Now in its third year, the Picture Hooks Conference is a chance to hear from experts in the industry of children’s publishing. It’s just one of the ways Picture Hooks supports emerging illustrators, along with their mentoring scheme, lecture series and master classes.
There were four speakers, each taking an hour to address different topics. Each speaker spent some time finding out where the delegates were in their careers, where their interests lay and what would be most useful to talk about.
The first speaker was Tessa Strickland, Co-Founder and Editor in Chief at Barefoot Books, a small, independent children’s publisher based in Cambridge, Massachusetts. Tessa focused on the importance of co-editions and the American market, whilst giving insight into how she selects illustrators and tips on how to present portfolios.
She advised carefully choosing the tags you use on your digital portfolio, and that you shouldn’t underestimate the importance of knowing which adjectives describe your work. Know which age range your work is for. The market of 3-7 is particularly lucrative, so if your work fits into that category, make sure to note that on your website. She advised that life is short, and so you should become the kind of illustrator you want to be now. It’s good to be flexible but you should make sure not to lose yourself.
Next was award winning writer and illustrator, Joel Stewart. Joel has written and/or illustrated over 20 books, including Dexter Bexley. He also created and directed of over 50 episodes of The Adventures of Abney and Teal. Joel took us on a very visual journey of his work to show how he had learned from the things he worked on.
Learning about the complexities involved in creating Abney and Teal was fascinating, and noted that they spent three weeks just editing Abney’s ears. He mentioned the loneliness of being an illustrator and that he was still trying to deal with this himself. He said Abney and Teal taught him how much he loved to collaborate when it was with the right people. He spends a lot of time focussing on learning principles of illustration, something he wishes he was more interested in as a student.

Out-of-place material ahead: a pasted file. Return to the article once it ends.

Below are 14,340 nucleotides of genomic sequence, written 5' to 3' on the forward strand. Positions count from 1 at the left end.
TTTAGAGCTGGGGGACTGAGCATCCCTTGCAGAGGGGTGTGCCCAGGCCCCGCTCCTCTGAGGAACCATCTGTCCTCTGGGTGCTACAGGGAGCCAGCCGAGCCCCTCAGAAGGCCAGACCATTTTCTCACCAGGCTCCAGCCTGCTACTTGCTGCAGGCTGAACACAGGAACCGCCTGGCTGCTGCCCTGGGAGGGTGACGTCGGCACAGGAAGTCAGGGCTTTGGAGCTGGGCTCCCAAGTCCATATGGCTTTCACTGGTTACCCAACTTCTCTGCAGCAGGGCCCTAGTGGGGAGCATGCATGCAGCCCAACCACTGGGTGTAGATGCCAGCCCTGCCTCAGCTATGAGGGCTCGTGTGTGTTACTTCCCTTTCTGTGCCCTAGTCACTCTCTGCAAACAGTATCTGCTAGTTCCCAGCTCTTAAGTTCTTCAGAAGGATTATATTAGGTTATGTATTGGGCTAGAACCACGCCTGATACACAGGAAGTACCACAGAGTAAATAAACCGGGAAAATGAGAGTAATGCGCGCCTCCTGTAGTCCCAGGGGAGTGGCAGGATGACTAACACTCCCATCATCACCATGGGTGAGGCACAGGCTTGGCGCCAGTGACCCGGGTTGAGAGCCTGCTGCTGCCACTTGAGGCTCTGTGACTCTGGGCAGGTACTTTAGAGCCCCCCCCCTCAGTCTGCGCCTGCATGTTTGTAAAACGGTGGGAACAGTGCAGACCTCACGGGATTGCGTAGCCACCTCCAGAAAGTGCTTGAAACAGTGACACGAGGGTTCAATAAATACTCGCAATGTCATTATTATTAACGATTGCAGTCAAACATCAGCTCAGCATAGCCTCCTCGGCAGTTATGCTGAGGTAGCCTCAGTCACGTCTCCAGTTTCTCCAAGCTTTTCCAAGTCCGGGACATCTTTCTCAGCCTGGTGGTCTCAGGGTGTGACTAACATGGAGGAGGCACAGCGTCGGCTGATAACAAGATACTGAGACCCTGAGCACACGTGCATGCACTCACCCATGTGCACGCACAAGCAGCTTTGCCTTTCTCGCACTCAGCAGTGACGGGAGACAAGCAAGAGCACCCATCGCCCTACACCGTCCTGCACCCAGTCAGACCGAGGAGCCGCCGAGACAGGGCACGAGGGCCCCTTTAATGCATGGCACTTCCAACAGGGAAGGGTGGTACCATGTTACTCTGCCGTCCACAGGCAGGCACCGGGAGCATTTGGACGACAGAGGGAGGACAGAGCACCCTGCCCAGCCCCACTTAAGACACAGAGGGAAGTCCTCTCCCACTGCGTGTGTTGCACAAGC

The third speaker was Andrea McDonald, Editorial Director for Picture Books at Penguin Random House Children’s UK. Andrea spoke about how she selects illustrators, and also gave advice on portfolios, but focused particularly on how a picture book is planned and designed. She noted that books come to form in a myriad of different ways, sometimes the editorial department has an idea and it’s a case of finding a writer and illustrator, sometimes they have illustrations and need a story to go with it, sometimes the words and pictures come together.
She noted that publishing is all about relationships, and you should be looking for a publisher who shares your vision. Andrea thinks of picture books being read by parents to their children in bed, as play scripts for a bad actor. The space of the book is the stage directions and tells the parent whether to be quiet, loud, excited, grumpy. Andrea never wants to forget in the process of publishing that picture books are for children and parents to share. She’s looking to build relationships with illustrators and writers and for things with a strong, confident voice, something unique and a playful form.
The final speaker of the day was Nicki Field, Head Illustrator at Jelly London, a creative production agency which represents professionals working across a blend of disciplines. Nicki advised the delegates to get social. The market for visual content is changing and campaigns are reaching people through branded content on social media, so get your work out there, show that you can promote yourself that way.
What you make has to be true to you. You should keep evolving and developing, working on your point of difference, but make sure you love it. She advised knowing your value and gave instances of projects for charities where it was worthwhile, for a good cause, and exposure, to do work for free. However, it’s important to know when to turn jobs down if you don’t feel the pay is appropriate for your time. She advised delegates to collaborate and embrace other people’s skill sets and to shout about what they’re doing. Don’t be a wall flower.
With opportunities to network and buy books during breaks, the Picture Hooks conference was a fantastic opportunity for those in an often solitary profession, to get together. Picture Hooks was set up by Lucy Juckes and Viv French because there was nothing like it out there, supporting illustrators and helping them learn to present their work. For further support, keep an eye out on the website for details of the upcoming mentoring scheme.